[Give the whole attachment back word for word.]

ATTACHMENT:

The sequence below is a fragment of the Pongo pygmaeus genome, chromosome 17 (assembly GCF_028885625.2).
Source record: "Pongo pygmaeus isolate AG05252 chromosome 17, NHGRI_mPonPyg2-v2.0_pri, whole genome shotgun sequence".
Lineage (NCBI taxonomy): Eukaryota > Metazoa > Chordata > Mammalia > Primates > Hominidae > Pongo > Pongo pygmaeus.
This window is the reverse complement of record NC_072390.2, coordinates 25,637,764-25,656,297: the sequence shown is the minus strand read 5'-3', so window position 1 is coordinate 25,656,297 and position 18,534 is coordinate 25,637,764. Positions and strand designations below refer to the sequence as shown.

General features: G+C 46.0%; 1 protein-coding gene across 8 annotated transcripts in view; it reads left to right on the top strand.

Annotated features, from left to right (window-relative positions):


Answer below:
The sequence below is a fragment of the Pongo pygmaeus genome, chromosome 17 (assembly GCF_028885625.2).
Source record: "Pongo pygmaeus isolate AG05252 chromosome 17, NHGRI_mPonPyg2-v2.0_pri, whole genome shotgun sequence".
Lineage (NCBI taxonomy): Eukaryota > Metazoa > Chordata > Mammalia > Primates > Hominidae > Pongo > Pongo pygmaeus.
This window is the reverse complement of record NC_072390.2, coordinates 25,637,764-25,656,297: the sequence shown is the minus strand read 5'-3', so window position 1 is coordinate 25,656,297 and position 18,534 is coordinate 25,637,764. Positions and strand designations below refer to the sequence as shown.

General features: G+C 46.0%; 1 protein-coding gene across 8 annotated transcripts in view; it reads left to right on the top strand.

Annotated features, from left to right (window-relative positions):